To say my mind was blown away at this point, is an understatement. Jared Diamond and Kalki had done it in 1999. The Kanchi Kailasanatha and Ellora Kailasanatha temples blew my mind in 2005 and 2006. And Swaminathan and Panini blew my mind then. If Sivakamiyin Sabatham was a paradigm shift about technology, the two Kailasanathas about engineering and art, Swaminathan on Sanskrit was an paradigm shift about linguistics. I started an email conversation with him about Sanskrit and its alphabet (basically arguing that the Tamil alphabet was better in someways and more sensible) and he responded point by point.

Shortly after this, I realized that he had started the Tamil Heritage Trust and I began attending its monthly lectures. Then I was pulled into THT as a potential contributor by V Chandrasekhar, for the next THT experiment, a site seminar in Mamallapuram in January 2010. The inaugural Mamallapuram lecture was another dazzler. Not only me, even Kalki was blind about Mamallapuram, I realized. I made a lot of learned friends, and became a part of the THT family – it feels more a family than an trust.

I have written earlier about two of Swaminathan’s contributions - Powerpoint Literature and Bulletpoint Literature. He has so much more in his repertoire, and so few of us to learn and carry these forward. Fortunately we are growing in strength.

I won’t talk about the various acitivities of THT at this point, as we do that at the beginning of every monthly lecture. But I played a useful role, and my loooong talk on Pallava Grantham as a preparatory lecture, was appreciated by KRA Narasiah. What a boost! Later in 2010, I borrowed Swaminathan’s manuscript about Ajanta, which was even more mind blowing than the Mamallapuram book. When I returned it, he said I was the first person to read it (besides his brother, the writer Calcutta Krishnamurthy, who only proof read it).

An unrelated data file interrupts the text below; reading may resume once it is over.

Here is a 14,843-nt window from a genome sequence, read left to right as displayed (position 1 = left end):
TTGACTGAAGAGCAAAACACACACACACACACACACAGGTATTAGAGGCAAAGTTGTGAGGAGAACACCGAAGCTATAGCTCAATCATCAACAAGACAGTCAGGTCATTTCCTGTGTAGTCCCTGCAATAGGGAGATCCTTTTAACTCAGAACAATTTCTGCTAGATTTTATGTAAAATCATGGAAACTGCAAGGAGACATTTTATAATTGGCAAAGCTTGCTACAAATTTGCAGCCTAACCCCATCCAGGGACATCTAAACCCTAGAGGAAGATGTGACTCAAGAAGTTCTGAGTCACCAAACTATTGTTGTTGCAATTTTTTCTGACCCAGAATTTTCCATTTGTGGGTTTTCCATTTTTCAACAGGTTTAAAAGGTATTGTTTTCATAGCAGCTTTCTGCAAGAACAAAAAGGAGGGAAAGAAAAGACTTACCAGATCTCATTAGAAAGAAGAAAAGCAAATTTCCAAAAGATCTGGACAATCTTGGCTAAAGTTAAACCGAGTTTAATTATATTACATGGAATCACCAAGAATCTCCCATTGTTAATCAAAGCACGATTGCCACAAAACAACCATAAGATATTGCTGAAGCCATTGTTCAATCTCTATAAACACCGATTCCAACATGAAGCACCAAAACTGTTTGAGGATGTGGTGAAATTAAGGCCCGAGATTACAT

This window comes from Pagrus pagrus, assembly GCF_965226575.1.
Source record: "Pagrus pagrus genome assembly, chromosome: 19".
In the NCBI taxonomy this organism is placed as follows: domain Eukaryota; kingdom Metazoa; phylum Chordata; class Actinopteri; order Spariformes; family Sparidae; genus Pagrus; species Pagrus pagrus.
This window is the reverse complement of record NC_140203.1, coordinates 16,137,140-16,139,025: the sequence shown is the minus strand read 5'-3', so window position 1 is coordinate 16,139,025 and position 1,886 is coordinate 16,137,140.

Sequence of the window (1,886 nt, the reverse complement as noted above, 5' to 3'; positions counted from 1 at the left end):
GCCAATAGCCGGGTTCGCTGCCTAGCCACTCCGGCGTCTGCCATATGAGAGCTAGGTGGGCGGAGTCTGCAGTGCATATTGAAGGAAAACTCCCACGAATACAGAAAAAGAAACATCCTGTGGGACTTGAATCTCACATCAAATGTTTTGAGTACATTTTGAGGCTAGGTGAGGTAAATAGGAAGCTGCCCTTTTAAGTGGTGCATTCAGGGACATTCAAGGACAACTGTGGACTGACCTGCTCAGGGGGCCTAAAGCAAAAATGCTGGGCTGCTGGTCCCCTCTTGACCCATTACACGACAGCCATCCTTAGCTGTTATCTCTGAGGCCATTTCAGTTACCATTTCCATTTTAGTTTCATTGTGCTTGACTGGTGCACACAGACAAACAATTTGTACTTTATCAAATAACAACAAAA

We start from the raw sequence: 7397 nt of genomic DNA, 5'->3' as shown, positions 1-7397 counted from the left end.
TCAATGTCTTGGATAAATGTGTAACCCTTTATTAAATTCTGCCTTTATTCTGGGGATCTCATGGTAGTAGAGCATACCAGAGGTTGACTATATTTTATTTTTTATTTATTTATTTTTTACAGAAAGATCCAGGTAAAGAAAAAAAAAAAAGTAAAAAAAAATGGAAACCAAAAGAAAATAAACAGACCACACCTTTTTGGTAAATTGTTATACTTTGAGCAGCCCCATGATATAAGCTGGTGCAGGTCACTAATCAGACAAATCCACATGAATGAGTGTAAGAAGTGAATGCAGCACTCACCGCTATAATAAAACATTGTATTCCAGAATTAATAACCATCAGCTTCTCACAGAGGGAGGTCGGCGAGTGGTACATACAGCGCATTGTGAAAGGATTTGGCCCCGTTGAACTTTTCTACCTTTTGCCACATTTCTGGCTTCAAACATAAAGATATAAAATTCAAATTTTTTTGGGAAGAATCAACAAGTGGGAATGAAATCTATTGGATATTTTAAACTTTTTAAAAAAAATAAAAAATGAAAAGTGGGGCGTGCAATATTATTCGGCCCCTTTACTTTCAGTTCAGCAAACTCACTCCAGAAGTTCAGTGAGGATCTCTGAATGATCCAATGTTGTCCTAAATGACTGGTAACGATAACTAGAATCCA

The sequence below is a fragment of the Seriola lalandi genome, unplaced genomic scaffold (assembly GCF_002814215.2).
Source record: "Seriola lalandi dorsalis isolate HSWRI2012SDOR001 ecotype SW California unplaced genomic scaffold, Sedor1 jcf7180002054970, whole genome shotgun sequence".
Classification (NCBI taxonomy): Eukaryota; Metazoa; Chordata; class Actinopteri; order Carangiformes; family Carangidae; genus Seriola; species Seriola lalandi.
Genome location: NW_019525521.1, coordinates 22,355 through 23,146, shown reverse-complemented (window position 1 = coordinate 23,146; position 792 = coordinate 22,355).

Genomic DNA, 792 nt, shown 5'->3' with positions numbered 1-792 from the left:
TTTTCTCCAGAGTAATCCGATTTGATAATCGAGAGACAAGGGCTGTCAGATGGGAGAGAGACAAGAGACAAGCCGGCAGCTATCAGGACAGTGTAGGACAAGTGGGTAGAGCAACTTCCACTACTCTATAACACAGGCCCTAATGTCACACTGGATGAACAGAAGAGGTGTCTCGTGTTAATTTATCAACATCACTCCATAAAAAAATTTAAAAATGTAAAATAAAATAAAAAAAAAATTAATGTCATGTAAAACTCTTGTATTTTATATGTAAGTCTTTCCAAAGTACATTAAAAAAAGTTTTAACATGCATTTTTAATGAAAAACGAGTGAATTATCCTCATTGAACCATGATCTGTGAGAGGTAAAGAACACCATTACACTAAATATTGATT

We used to meet the evenings of the last Saturdays at Gandhi center in Thakkar Bapa Vidyalaya, to discuss future programs. While most suggestions focused on art, sculpture, architecture, music, literature, etc., I suggested science and commerce, like astronomy. He immediately responded by asking me to give a talk on astronomy; and even gave a book to start my research. If I thought Sanskrit had a lot in linguistics, its astronomy and mathematics just blew me away.

My father Rangarathnam was ill, he suffered from mild dementia for a couple of years, but in the last few months of 2010 he really suffered. He was hospitalized in September, eerily on the anniversary of my mother’s death in 1981. My dad survived, but was put on severe restrictions including feeding from a Ryles tube, via his nose, rather than his mouth. It was devastating. Then on October 5, he just passed away. The next day, I joined Nagupoliyan Balasubramanian’s Sanskrit classes, which he just started, perhaps to the shock of some friends. The next month was spent preparing for the astronomy lectures, and the next hundred weekends learning Sanskrit.

Sanskrit and astronomy helped me cope with my father’s loss. Swaminathan served as a father figure. So did Balasubramanian and Narasiah…. I lost one father, and these three took their place in a fashion which I can’t explain in words. One thrill and amazing opportunity, was to spend a Teacher’s Day, giving a talk to the teachers of a school, with these three gurus in the audience.